South Africa’s public sector has steadily become more inefficient – as costs have increased, but productivity has declined – due to the destruction of leadership roles through political interference in public administration.
Chair of Social Security Systems Administration and Management Studies at Wits University Professor Alex van den Heever told the SABC that the country lacks a professional public service.
Professionalisation implies that there are specific qualifications that a person has to attain to work in the public sector and to be promoted to senior positions.
A significant part of a professional public service is the employment and promotion of individuals with experience within the organisation or in the field.
However, this link has been “largely broken in the way in which the public service has been operating through patronage and political interference in the appointment process”, Van den Heever said.
This problem is particularly prevalent among senior management as political appointees have been parachuted into these positions without prior experience in the organisation or field.
“That destruction of leadership roles has had a severe impact on performance,” said Van den Heever.
“Multiple layers of management have been inserted not because they have a function to perform but because they were a way of promoting people into senior positions.”
These layers of management add no value to the organisation and have resulted in the cost of public administration increasing while the productivity of the service declines.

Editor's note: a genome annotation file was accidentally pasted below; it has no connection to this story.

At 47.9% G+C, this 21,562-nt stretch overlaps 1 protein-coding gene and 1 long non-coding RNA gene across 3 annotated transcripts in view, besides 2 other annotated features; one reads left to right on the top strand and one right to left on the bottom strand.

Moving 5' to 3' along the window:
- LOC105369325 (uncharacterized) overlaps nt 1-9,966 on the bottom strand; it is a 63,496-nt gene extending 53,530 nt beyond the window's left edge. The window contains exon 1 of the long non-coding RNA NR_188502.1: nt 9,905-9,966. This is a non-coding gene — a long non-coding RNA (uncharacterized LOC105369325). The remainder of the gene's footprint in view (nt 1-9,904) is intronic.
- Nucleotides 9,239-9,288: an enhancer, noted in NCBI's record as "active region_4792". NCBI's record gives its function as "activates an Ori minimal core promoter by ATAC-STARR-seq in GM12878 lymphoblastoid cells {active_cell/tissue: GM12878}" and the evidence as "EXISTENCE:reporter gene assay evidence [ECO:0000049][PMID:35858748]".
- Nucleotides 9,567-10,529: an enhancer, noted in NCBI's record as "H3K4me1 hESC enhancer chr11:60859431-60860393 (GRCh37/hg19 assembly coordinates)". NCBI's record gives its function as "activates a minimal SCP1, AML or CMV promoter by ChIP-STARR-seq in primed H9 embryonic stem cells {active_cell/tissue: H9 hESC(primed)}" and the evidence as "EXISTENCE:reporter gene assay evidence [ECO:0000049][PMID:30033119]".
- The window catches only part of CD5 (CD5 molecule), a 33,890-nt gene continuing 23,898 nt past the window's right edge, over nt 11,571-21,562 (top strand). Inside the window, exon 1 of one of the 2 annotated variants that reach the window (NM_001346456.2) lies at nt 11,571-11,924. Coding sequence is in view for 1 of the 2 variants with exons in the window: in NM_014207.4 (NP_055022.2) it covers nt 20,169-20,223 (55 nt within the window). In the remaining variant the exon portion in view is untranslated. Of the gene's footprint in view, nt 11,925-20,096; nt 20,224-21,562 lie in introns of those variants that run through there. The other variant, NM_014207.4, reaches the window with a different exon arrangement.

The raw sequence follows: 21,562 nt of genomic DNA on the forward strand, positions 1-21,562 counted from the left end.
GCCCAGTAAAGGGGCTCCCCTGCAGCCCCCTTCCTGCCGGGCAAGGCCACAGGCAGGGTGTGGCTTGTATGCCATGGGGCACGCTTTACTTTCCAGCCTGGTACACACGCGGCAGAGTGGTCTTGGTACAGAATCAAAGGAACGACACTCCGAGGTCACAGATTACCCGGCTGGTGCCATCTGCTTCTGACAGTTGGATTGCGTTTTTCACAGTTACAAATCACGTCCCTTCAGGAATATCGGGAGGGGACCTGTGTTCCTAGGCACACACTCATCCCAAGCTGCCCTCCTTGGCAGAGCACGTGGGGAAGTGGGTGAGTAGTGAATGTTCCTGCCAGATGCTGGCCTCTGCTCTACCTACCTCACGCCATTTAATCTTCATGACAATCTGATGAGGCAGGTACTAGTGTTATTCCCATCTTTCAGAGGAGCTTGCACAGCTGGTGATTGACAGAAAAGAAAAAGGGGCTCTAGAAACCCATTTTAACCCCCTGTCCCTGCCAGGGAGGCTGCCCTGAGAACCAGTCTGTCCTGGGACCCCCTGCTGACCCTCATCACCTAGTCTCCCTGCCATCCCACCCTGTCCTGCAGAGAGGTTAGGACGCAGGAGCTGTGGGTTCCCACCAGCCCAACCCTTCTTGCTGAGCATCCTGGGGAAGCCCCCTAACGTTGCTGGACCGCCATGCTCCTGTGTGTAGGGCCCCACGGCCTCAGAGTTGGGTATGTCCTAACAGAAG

In many cases, these political appointees create a toxic operating environment, said Van den Heever. Many skilled public servants then leave the organisation, exacerbating the problem.
“We need to reorganise large parts of the public service to make it functional,” said Van den Heever. One starting point is to sever the employment relationship between politicians in the executive and senior public service members.
The public service should ideally be apolitical and merely implement the government’s policy rather than tow the government’s ideological line.
Van den Heever said the country has many skilled emerging professionals in the public service, but they cannot do much in volatile organisations that lack leadership.
Cadre deployment a weapon in untrained hands
Finance Minister Enoch Godongwana said that if cadre deployment were imposed on the National Treasury, it would “kill” the institution.
The minister said he received a phone call from the IMF’s senior official in the country upon his appointment.
Godongwana admitted that the inability to implement policy is a major weakness of the government, caused by the lack of skills in national and local governments.
“That, in my view, is a skills issue,” said Godongwana.
The lack of skills in the government has been created, in part, by the government itself through its cadre deployment policy.
“You can’t put a weapon in the hands of somebody who is not well-trained. What has happened with cadre deployment has been to place a weapon in the hands of somebody who is not well-trained,” Godongwana said.
This is self-defeating in some cases. “When this untrained person has got the weapon, he can even shoot you – the person who gave him the weapon. That has been the fundamental weakness of cadre deployment.”
The Finance Minister is specifically concerned about the potential impact of cadre deployment on the National Treasury.
Godongwana explained that all treasuries around the world have two things in common – technical competency and fiscal conservatism.
“Those that lack these characteristics tend to go to the IMF regularly and ask for bailouts.”
“So, if you come to the Treasury with cadre deployment, you would kill the institution. Stone dead,” Godongwana said.
The National Treasury needs high levels of competency and professionalism while being free to diverge from the ruling party’s ideology.
Godongwana said the role of the Finance Minister is to mediate this tension between the ruling party and the Treasury.